Addressing a Judge in National Varieties of English

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Despite the fact that legal discourse is intended to be clear, precise and unambiguous, in legal terminology there are obvious signs of cultural variability that can be observed not only in different languages, but also in varieties of the same language. Ignorance of cultural differences in legal terminology and legal discourse can lead to serious complications in an intercultural context. This study is limited to terms of reference and forms of address to judges of different levels in the British, Irish, American, Canadian, Australian and New Zealand varieties of English in a courtroom setting. The goal of the study is to analyze the terms of references and forms of address to judges in these varieties of English, identify their similarities and culture specific features and try to find the reasons for the differences. The data were obtained from various sources: dictionaries, legal documents, newspapers, as well as some secondary sources (Brown & Rice 2007, Hickey 2008, McPeake 2010) and Internet resources. They were analysed drawing on studies of pluricentric languages (Clyne 1992, Kloss 1967, Leitner 1992, Muhr & Marley 2015), World Englishes Paradigm (Bolton 2006, 2017; Crystal 2003, Domashnev 2000, Kachru 1985, 1986, 1988, 2008; Low & Pakir 2017, Proshina 2012, 2017, 2019); implementing comparative, semantic, pragmatic, discursive and cultural analysis. To explain some of the results, the legal and political systems of the countries that speak the national varieties of English were analysed. Preliminary results of the study revealed both similarities and differences in the terms of reference and forms of address to judges of various ranks, caused by a nexus of historical, political and social reasons that require further study. Among these, one can note the degree of openness of society to the democratization of its legal system, the country's desire to either follow the traditions established in British judicial discourse, or to demonstrate their uniqueness and independence from the former colonial power. Despite its limited nature, the study provides some new data showing that the lexical and discursive variability observed in the legal sphere contributes to the formation of varieties of pluricentric languages. The results can contribute to the study of pluricentric languages, find application in lexicographic practice, as well as in the teaching of legal English to law students.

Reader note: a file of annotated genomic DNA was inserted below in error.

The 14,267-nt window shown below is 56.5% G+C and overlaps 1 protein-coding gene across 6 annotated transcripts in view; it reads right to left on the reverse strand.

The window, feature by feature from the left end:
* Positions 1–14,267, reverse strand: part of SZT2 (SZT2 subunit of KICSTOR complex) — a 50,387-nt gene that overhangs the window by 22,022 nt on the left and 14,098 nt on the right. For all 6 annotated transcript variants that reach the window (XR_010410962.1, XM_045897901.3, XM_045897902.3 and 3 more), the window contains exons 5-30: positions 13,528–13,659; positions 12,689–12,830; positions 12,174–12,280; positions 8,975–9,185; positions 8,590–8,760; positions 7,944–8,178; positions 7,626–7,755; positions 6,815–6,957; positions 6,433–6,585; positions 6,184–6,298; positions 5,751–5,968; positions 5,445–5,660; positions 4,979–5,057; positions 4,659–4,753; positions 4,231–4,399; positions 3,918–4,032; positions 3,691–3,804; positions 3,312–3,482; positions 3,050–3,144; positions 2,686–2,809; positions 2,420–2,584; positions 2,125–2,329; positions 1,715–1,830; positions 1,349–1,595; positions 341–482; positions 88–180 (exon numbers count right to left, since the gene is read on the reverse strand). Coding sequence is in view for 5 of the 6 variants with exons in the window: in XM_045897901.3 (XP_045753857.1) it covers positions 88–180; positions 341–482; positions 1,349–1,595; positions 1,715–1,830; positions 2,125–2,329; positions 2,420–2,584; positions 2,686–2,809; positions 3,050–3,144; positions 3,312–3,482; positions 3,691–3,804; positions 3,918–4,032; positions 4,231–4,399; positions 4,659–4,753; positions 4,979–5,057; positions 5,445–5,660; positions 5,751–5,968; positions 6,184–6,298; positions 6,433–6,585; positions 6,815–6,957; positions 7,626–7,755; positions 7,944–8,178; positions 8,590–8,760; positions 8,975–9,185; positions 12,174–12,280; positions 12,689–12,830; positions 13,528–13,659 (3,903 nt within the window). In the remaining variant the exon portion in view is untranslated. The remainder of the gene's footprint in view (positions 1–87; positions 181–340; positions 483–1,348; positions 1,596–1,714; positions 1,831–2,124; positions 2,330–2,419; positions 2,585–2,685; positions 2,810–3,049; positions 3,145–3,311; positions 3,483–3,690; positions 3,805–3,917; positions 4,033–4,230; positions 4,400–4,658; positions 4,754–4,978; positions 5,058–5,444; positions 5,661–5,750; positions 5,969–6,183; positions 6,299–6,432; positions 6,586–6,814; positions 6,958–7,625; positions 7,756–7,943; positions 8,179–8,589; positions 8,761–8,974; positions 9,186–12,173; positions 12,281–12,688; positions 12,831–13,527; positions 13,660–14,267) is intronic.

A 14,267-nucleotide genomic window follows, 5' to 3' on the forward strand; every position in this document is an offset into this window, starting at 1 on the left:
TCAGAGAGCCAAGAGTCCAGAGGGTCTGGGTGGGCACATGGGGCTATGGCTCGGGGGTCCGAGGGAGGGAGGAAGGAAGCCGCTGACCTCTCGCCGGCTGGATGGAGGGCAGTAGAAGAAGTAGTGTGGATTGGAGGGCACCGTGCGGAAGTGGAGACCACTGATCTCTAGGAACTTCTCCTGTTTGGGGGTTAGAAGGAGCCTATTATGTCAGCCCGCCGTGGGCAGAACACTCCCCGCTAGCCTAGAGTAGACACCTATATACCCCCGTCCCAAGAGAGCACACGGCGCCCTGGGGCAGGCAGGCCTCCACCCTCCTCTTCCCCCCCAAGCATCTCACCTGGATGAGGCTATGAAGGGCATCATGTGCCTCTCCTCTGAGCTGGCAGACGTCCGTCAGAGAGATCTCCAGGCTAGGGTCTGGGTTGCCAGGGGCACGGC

About the authors

Vladimir Ivanovich Ozyumenko

RUDN University

Author for correspondence.

PhD, Associate Professor at Law Institute

Moscow, Russia


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